We acknowledge that we live and work on unceded Indigenous territories and we thank the Musqueam, Squamish and Tsleil-Waututh Nations for their hospitality.

Index

Results (155)

Book Review

Sutebusuton: A Japanese Village on the British Columbia Coast

MITSUO YESAKI was born in Steveston, known to its early Japanese-Canadian residents as Sutebusuton. He spent his early childhood there until the expulsion of Japanese Canadians from the West Coast in 1942. He is a...

Review by Ann Dore


Book Review

Constance Lindsay Skinner: Writing on the Frontier

THE SUBTITLE of this biography has several meanings. Constance Lindsay Skinner (1877-1939) lived on a variety of frontiers – geographical, social, literary, and imaginative. Skinner occupies a minor place in the canon of American literature...

Review by Margaret Prang


Book Review

Fish versus Power: An Environmental History of the Fraser River

IN CIRCLES WHERE SALMON management gets debated, the Fraser River looms large because it helps drive a neat syllogism, which goes something like this: Columbia River runs imploded because American scientists supported a massive dam-building...

Review by Joseph Taylor


Book Review

A Stain upon the Sea: West Coast Salmon Farming

This collection explores many of the controversial issues surrounding fish farming practices in British Columbia. In five separate essays, the authors illustrate the importance of the precautionary principle in experimenting with new chemicals and processes...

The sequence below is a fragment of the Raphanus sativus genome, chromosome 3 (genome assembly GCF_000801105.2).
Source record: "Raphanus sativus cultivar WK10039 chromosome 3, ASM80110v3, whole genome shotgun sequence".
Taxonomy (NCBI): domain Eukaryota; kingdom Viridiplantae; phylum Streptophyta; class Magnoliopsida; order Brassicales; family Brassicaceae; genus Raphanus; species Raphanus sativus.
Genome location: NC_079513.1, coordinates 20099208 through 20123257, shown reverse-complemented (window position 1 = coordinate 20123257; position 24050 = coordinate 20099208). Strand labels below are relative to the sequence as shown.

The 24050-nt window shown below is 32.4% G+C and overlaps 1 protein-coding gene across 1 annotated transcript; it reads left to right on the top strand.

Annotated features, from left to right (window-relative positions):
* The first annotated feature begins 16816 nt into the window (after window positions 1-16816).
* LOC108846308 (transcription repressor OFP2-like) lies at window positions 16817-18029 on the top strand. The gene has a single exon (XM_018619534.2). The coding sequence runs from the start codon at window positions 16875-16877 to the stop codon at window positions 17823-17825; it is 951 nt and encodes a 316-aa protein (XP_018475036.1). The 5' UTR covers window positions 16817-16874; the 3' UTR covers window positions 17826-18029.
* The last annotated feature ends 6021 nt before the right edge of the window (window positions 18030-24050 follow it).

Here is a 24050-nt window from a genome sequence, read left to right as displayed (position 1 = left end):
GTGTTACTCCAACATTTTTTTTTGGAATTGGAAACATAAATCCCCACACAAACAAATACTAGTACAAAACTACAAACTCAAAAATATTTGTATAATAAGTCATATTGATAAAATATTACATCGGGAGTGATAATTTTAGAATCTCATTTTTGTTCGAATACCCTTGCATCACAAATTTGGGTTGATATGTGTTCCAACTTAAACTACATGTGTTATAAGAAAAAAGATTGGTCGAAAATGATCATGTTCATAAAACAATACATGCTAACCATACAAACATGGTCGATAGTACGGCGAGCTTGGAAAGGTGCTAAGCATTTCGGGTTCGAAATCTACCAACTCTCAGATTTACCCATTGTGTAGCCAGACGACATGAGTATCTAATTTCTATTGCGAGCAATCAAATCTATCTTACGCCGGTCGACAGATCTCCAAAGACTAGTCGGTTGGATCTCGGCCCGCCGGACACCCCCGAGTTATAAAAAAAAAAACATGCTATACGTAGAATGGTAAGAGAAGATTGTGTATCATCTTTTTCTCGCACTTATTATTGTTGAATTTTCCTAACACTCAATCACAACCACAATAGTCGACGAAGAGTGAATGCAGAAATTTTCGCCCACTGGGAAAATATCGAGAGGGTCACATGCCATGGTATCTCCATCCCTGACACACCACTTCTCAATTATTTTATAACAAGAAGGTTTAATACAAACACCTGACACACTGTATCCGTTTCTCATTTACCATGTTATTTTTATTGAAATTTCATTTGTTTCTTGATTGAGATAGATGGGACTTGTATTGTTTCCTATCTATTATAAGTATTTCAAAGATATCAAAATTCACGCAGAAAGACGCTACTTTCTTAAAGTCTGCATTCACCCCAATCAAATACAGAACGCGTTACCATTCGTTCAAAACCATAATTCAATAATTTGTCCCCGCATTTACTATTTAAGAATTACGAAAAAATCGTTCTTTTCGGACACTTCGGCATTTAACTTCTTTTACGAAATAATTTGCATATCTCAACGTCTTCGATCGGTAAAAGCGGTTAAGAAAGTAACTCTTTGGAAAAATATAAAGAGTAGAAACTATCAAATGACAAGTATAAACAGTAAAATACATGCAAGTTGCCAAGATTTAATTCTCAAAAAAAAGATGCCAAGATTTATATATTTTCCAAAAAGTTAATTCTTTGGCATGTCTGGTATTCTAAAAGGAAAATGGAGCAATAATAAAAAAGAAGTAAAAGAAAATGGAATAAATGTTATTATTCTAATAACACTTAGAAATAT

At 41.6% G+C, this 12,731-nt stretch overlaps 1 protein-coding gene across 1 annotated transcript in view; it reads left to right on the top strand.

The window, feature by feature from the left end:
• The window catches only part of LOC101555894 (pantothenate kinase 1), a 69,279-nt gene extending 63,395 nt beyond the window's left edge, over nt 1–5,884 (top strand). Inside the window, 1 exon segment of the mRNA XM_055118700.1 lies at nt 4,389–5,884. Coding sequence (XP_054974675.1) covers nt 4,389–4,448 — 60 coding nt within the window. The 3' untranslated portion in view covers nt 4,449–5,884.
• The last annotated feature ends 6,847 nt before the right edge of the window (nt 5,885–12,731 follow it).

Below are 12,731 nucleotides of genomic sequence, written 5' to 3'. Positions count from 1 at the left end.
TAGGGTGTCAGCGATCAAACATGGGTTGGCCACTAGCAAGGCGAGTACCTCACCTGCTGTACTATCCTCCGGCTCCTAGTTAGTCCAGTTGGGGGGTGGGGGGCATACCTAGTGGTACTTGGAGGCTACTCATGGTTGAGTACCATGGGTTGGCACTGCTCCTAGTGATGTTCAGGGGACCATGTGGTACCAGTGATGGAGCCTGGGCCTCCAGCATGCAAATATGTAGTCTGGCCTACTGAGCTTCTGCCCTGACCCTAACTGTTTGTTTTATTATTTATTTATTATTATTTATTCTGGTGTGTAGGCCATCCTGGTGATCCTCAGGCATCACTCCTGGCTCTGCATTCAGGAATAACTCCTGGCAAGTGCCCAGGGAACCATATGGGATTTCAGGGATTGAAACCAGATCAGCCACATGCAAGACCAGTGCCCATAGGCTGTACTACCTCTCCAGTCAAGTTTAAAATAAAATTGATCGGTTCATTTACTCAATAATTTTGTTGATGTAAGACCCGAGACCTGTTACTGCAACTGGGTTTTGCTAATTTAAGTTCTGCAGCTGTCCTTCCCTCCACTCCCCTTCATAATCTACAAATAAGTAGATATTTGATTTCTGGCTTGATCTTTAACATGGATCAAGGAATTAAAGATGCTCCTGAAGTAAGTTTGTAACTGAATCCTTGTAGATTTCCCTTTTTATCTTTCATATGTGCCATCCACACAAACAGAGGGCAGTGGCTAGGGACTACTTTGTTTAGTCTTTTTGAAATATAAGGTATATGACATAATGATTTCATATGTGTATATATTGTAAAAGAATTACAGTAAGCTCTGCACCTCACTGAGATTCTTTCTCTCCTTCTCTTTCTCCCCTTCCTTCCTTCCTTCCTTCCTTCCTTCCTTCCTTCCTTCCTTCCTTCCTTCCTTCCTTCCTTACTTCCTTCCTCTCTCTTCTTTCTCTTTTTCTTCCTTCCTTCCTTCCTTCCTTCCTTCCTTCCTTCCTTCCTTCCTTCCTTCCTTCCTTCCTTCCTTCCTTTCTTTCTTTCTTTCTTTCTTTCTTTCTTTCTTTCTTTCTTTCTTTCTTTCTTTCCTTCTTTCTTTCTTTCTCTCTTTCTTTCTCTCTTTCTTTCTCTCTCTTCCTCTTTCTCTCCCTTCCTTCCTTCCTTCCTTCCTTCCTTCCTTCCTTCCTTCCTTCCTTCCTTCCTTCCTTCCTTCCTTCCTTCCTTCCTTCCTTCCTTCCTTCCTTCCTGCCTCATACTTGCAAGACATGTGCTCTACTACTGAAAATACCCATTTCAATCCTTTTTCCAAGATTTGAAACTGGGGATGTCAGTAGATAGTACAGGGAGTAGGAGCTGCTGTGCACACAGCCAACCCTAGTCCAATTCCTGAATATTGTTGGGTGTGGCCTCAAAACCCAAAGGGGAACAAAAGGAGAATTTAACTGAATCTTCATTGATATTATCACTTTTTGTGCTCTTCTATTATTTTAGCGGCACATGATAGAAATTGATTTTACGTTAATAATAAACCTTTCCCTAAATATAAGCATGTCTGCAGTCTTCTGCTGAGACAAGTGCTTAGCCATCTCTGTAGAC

Review by Lissa Wadewitz


Book Review

Nikkei in the Pacific Northwest: Japanese Americans and Japanese Canadians in the Twentieth Century

This long-awaited book emerged from a May 2000 conference entitled “The Nikkei Experiences in the Pacific Northwest.” The conference was organized by the Department of History at the University of Washington (UW) in conjunction with...

Review by Yuko Shibata


Book Review

Geography of British Columbia: People and Landscapes in Transition

I was intrigued by this textbook and agreed to review it for two reasons: first, because it is more than fifteen years since I lived in British Columbia and I was keen to discover how...

Review by Ken Favrholdt


Book Review

‘Call Me Hank’: A Sto:lo Man’s Reflections on Logging, Living, and Growing Old

Old loggers love to tell stories, but few find their way onto paper. We are fortunate indeed, then, that in 1969 linguist Wyn Roberts visited Henry Pennier at his home near Mission and asked the...

Review by Richard Rajala


Book Review

The Lost Coast: Salmon, Memory and the Death of Wild Culture

Tim Bowling, who spent his child-hood on the west coast of British Columbia and now lives in Edmonton, is perhaps better known as a poet than a prose writer. He has published seven collections of...

Review by Jocelyn Smith


Book Review

Making Headlines: 100 Years of the Vancouver Sun

The Vancouver Sun turned one hundred in 2012. To mark this event, reporter Shelley Fralic compiled a (roughly) chronological account of goings-on in the city and at the paper itself. It is not so much...

Review by John Belshaw


Book Review

Why Canadian Forestry and Mining Towns are Organized Differently: The Role of Staples in Shaping Community, Class, and Consciousness

Canada’s single industry towns (SITs), especially resource towns, continue to be the focus of considerable academic and policy attention. Canada’s population may be highly urbanized, indeed urbane, with the major metropolitan and even medium-sized urban...

Review by Roger Hayter